I was very fortunate to spend Friday at the Duke CIT Showcase. I attended a bunch of interesting sessions on the Duke Digital Initiatives, video feedback on assignments, alumni readers/critiques, a student’s perspectives of blogs in the classroom, iTunes University, and the physical arrangement of classroom space. James Groom, of the EduPunk movement gave the keynote.
I am constantly impressed with Duke’s Center for Instructional Technology. I’ve been paying attention to them for a few years, but really became a fan after attending last year’s showcase. The showcase is really for the Duke community, though they’re kind enough to invite those of us who do this type of work, too. The presentations are all by Duke faculty for Duke faculty, focusing on really cutting edge or interesting ways of incorporating new technologies into the classroom. I normally feel really up on this type of thing, but both times I’ve come away with new ideas. The keynote is normally (at least based on the past two) a nationally known innovator in educational technology.
From the sessions I attended there were two main themes of the day:
- There is a benefit to having the “real world” view student work.
- Providing audio feedback allows you to give students more feedback.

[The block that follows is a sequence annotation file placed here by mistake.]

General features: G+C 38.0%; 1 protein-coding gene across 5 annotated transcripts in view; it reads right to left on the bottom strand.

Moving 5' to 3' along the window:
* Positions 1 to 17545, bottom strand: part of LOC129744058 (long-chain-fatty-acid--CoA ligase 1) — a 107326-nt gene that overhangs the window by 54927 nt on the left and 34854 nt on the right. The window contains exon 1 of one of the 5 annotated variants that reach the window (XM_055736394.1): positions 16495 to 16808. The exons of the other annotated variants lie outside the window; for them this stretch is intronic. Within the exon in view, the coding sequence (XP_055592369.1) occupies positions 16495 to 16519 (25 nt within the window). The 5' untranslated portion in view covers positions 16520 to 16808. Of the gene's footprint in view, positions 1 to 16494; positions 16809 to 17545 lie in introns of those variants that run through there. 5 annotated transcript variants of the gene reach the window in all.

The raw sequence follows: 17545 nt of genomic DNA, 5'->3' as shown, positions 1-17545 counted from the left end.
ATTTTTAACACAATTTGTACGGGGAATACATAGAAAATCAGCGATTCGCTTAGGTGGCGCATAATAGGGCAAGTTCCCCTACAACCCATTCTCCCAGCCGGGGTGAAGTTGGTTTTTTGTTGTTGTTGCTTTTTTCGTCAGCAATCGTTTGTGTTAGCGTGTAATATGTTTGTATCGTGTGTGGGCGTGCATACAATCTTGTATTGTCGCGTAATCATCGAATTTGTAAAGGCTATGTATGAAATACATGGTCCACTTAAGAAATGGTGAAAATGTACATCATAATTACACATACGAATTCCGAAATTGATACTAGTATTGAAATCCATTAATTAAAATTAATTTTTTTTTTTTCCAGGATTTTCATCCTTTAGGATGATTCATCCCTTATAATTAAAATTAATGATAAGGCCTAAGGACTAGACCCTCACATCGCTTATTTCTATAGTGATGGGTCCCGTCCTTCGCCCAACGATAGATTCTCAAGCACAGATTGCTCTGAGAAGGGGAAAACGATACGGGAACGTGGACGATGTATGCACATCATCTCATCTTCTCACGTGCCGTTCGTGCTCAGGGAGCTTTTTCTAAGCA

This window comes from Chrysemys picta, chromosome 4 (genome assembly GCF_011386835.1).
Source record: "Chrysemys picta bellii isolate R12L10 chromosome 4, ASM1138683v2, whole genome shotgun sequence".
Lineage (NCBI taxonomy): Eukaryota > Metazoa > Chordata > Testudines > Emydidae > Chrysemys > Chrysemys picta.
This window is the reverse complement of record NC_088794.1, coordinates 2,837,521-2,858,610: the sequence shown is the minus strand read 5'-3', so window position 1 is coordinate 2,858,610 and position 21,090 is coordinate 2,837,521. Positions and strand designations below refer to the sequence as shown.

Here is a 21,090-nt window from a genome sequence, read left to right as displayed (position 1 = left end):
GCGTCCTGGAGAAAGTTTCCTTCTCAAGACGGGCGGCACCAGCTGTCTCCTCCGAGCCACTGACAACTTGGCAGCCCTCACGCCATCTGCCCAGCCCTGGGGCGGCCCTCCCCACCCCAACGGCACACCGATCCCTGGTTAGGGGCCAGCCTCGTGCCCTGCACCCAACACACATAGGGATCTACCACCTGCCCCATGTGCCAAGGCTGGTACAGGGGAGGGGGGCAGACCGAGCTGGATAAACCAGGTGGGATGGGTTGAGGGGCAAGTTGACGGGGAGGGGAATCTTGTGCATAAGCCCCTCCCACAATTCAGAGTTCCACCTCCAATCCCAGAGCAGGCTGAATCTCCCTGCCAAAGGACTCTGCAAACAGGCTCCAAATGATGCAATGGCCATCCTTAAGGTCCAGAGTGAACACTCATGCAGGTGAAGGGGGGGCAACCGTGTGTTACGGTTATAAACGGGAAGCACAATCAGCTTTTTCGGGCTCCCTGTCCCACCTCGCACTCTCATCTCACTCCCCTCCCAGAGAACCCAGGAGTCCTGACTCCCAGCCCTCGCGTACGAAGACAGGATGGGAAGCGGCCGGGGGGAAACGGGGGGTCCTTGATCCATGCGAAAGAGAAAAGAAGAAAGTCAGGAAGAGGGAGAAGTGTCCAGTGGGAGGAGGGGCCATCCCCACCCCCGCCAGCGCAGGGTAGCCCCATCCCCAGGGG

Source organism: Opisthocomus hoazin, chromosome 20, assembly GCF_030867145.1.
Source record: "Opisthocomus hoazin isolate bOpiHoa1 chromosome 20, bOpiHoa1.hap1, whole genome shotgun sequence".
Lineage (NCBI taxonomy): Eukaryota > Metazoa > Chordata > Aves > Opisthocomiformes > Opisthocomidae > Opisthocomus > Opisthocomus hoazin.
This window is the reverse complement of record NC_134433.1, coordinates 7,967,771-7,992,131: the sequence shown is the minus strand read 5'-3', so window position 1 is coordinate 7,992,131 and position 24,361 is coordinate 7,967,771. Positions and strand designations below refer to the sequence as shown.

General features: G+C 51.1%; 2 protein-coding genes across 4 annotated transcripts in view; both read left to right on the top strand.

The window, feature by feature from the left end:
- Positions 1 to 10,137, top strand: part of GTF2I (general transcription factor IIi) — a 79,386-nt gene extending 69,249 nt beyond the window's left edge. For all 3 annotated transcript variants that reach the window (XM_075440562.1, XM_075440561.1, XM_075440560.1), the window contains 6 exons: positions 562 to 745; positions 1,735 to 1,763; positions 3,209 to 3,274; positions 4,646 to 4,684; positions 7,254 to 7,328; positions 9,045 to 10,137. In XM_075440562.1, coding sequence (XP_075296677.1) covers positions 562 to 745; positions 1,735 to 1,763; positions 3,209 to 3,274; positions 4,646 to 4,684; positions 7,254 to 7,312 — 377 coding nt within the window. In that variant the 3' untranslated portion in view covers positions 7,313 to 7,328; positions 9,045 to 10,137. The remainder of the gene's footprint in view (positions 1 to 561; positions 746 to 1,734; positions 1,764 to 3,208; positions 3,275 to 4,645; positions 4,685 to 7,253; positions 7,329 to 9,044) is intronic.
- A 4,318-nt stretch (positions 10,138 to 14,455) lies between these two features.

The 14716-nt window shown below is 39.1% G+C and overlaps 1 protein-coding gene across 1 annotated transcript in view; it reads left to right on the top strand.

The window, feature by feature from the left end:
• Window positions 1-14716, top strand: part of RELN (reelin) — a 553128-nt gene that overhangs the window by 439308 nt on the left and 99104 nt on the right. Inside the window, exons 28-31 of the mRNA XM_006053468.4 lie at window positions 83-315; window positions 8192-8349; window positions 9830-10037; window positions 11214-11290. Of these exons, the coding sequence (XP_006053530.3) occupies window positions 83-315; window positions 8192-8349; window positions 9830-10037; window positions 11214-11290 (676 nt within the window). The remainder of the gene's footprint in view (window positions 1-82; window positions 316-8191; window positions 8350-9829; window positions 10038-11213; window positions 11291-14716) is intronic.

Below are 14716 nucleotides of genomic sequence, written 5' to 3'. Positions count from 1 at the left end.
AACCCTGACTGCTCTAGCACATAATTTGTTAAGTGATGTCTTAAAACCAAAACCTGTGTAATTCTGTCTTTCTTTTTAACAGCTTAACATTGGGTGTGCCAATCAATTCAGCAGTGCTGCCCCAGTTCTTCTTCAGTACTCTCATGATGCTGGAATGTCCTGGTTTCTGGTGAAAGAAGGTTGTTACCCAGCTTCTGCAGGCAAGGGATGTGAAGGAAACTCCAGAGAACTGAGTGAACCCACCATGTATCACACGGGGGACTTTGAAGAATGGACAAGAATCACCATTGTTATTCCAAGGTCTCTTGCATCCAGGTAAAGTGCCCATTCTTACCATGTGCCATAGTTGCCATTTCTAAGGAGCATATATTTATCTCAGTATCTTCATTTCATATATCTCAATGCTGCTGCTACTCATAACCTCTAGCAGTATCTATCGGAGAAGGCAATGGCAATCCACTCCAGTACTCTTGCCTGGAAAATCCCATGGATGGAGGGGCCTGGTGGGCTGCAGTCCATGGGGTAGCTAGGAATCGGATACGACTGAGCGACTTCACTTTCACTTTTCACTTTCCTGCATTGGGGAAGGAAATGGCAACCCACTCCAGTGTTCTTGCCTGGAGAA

I am totally down with theme number one. This is why I try to put so much of the courses I work with online in public places. This is one of the reasons I avoid traditional learning management systems (like Blackboard). Point two is new to me. Though I love multimedia, and think of it a lot for student assignments, I hadn’t thought about all that it could provide by incorporating it into my grading. I have a few FERPA related things I want to work through (for example, I would assume spoken comments are FERPA encumbered, so do we have to keep those off the network?) but I definitely want to find ways to incorporate this. It actually reminds me a bit of the old-school tutor model, where you could have conversations with students (or, at least, more conversational feedback).
Out of the showcase came a few things I want to try:
- A syndication plugin for a blog, rather than using FriendFeed, for my next class
- Voice comments in lieu of written comments
Another theme for me, though not a major theme of the showcase, was that information management issues are increasingly intertwined with educational technology issues. Again, this is one of the reasons why I tend to think that librarians are in an excellent place to lead here. As faculty start having questions about archiving, indexing, and preserving the scholarly material created by a class, librarians are in an excellent place to be able to answer them.
Great stuff, and certainly worth the drive! I’m looking forward to seeing what they’re up to next year.